Grax's red-crusted fingers twitched involuntarily, his neon eyes flickering irregularly as they darted left and right between us and his own hand. Zirah, however, was a stark contrast. Her every move was deliberate, her feathered face stoic, talons gliding over her cards with an unsettling grace. I craved defeating them both, but ultimately Grax's fall was due to Zirah’s uncanny ability to predict her opponent’s every move. It left a bad taste in my mouth as I watched her pull his credits into her ever-growing clutch.
The Squelox studied his cards with careful consideration. I caught the Squelox occasionally flicking his side-eye my way, his facial gates undulating disturbingly. A tell? Or is it attraction? A wave of nausea passes over me, forcing me to quickly turn back to my own cards.
I held a Galaxy Jack and a Stellar Queen. Good, but not great. The flop came, laying out a pair of Nebula Nines and a Meteor Ten. The Squelox hesitated and checked, while the Mimmech made a sweeping gesture, signifying a moderate bet. Haric smirked, pushed some chips in, and glared at me with his remaining eye. Reading his cockiness, I raised, pushing a generous stack forward. The Squelox's hesitation turned into a fold, his tentacles retracting inwards, signaling his withdrawal. The Mimmech, not to be outdone, matched my bet. But Haric, after a brief internal struggle, pushed his cards away, yielding to my aggression.
The thrill of it made my body go hot and I almost let the excitement show on my face. But to keep my calm, I tapped the table twice. Thankfully, the barman filled my drink promptly.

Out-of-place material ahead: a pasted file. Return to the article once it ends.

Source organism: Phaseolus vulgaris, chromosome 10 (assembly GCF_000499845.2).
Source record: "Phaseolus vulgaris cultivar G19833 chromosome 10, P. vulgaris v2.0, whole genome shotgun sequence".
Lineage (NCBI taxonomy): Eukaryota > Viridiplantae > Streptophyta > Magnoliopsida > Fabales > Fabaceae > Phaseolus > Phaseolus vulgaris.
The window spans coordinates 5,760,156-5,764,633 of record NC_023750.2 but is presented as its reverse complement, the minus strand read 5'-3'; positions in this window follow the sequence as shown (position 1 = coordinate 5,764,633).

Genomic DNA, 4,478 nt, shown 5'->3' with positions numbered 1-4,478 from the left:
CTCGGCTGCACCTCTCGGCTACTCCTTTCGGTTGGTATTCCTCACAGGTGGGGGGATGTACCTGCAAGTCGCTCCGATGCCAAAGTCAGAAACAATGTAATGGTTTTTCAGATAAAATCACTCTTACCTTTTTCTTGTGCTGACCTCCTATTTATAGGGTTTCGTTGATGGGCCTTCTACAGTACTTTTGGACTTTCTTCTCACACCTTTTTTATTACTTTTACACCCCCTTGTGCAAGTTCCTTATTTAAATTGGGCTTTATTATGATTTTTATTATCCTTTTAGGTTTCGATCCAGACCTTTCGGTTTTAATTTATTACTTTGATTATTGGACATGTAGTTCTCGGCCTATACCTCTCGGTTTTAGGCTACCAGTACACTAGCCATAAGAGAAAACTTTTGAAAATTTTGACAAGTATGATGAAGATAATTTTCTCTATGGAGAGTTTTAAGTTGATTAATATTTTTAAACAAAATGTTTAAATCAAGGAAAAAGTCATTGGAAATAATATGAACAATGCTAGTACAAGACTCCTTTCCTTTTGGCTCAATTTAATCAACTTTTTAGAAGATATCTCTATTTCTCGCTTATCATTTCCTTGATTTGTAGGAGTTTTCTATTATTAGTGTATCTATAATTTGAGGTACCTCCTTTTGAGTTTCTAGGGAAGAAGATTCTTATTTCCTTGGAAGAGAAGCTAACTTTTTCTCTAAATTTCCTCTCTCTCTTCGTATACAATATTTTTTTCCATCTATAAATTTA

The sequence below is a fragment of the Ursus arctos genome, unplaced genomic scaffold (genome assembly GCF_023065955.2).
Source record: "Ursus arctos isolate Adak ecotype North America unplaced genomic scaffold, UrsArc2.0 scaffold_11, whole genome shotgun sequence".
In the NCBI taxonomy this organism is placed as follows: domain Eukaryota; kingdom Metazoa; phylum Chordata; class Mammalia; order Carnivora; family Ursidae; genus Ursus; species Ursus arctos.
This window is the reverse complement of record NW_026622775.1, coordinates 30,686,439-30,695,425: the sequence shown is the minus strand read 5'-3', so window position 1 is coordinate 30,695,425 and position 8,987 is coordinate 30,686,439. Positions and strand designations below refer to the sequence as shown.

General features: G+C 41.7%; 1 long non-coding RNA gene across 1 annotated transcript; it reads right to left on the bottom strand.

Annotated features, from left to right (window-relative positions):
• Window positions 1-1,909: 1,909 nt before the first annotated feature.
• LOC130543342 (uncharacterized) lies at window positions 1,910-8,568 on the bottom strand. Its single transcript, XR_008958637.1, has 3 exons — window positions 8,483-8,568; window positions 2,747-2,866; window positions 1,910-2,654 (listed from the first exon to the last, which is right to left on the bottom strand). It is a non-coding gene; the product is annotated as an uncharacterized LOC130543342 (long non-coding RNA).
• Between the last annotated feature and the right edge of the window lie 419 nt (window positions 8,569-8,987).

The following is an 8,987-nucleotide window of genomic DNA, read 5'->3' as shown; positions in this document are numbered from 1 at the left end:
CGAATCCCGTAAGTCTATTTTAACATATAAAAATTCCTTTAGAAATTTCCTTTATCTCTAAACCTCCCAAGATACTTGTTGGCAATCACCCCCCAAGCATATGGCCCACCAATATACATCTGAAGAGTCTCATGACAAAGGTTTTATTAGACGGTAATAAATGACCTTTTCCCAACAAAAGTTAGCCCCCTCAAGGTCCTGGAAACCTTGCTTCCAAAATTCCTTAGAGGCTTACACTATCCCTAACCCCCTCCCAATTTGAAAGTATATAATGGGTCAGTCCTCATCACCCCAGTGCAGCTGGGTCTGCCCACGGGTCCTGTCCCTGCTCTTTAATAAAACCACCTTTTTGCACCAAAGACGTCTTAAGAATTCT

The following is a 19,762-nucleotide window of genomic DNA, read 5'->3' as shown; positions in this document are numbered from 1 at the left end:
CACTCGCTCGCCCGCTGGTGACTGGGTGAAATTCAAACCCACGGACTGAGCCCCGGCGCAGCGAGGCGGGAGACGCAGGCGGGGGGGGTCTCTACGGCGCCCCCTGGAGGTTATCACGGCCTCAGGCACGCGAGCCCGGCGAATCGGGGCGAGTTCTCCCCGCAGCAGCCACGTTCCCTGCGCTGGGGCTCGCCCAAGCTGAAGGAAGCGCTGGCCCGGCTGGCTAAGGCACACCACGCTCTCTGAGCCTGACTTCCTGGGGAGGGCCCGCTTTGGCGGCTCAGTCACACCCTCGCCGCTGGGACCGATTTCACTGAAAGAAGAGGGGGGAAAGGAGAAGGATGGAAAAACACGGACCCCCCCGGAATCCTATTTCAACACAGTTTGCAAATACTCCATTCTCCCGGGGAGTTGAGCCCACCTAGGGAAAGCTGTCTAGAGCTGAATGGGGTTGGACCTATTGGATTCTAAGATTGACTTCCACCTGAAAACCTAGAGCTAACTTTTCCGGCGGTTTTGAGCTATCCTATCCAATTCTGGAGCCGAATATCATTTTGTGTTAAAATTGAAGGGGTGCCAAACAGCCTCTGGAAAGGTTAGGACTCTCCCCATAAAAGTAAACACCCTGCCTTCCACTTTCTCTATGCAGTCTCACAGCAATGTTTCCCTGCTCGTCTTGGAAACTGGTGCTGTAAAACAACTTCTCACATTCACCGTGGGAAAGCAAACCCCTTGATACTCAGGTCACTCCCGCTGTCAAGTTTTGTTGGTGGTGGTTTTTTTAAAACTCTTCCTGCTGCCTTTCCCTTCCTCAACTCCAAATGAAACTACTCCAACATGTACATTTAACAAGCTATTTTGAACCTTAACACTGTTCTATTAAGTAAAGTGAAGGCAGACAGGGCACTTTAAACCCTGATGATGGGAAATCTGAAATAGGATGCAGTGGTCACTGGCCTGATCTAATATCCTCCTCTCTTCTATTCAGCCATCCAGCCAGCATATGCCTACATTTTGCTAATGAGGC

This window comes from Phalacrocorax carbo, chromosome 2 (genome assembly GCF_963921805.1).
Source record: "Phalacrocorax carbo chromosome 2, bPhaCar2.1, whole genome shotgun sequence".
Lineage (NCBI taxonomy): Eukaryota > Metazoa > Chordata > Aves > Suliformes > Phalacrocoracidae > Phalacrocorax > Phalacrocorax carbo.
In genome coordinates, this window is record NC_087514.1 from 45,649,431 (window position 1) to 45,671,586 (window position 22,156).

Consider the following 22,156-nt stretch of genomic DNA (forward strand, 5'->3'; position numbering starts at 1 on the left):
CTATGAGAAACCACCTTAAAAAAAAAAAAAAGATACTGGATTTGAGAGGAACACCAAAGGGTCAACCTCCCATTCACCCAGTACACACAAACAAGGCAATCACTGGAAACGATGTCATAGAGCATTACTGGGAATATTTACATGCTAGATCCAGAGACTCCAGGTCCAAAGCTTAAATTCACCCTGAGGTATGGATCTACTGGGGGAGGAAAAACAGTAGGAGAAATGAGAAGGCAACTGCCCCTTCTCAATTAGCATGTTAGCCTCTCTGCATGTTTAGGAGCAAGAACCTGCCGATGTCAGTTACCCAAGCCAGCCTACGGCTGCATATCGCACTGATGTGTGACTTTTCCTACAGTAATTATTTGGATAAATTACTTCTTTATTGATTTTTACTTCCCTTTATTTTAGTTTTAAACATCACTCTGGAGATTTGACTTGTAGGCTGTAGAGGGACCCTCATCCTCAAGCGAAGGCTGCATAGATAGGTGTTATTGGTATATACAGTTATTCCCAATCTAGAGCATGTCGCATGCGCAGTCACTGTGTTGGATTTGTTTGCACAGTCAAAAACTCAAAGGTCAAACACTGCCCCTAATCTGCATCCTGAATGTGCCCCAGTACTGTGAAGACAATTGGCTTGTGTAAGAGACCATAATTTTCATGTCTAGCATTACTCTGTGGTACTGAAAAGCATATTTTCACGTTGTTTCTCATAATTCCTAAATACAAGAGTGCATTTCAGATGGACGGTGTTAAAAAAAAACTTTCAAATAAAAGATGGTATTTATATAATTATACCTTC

I was dealt two Cosmic Eights. The flop presented a Nebula Nine, a Sun King, and another Cosmic Eight. A set! The Squelox checked quickly, trying to mask his disappointment. Grax folded and ordered another drink as well. The Mimmech's gestures became more theatrical, his rubber-like arms stretching and swirling in a figure-eight before placing a timid bet. Haric, this time, hesitated before pushing chips to the center, seemingly trying to regain his lost footing from the previous round. With confidence, I raised. It was a calculated risk, but I wanted to challenge their mettle. Zirah, perhaps recognizing a pattern, folded. The Squelox's eyes darted, his aura growing dimmer. The Mimmech wavered, its fluid form quivering before it too withdrew, its gestures now less flamboyant. Haric stared me down, but eventually, with a huff, discarded his hand, giving me another victory.
Again the flop came in my favor: two more Galaxy Sixes and a Stellar Queen. Another set. The Squelox, disheartened by his previous folds, put in a modest bet. The Mimmech, perhaps desperate to assert itself, made a showy display, throwing in a sizeable stack of credits. Haric grunted, grinding his teeth, and called without raising. Grax seemed to go back and forth. I played it cool, merely matching the bet. The turn brought no significant change, but the river revealed a fourth Galaxy Six.
Four of a kind!
I feigned contemplation, then pushed all my chips to the center. The all-in was a bold declaration. The Squelox's eyes widened; he threw his cards down in exasperation, folding for the third consecutive time. Zirah raised an eyebrow at me. The Mimmech paused, his early bravado now a distant memory. Haric's one-eyed glare intensified, but he seemed to recognize the battle was lost. With a final snarl of frustration, he tossed his cards forward, surrendering to my relentless offensive.
The table was mine, their spirits broken. My momentum was undeniable. With every victory, I felt invincible, each hand pushing me closer to an undeniable lead. The table, the den, the very cosmos felt like it was bending to the rhythm of my game. One by one the game whittled down to just me, Grax, and Zirah. The room seemed to grow quieter, the universe shrinking down to this singular moment. As the last card was turned, a collective intake of breath filled the space. My straight trumped Zirah’s three-of-a-kind and Grax’s hand was crushed under us both. The credits slid towards me, each one a testament to the electrifying tango of strategy and chance that continued between us remaining three.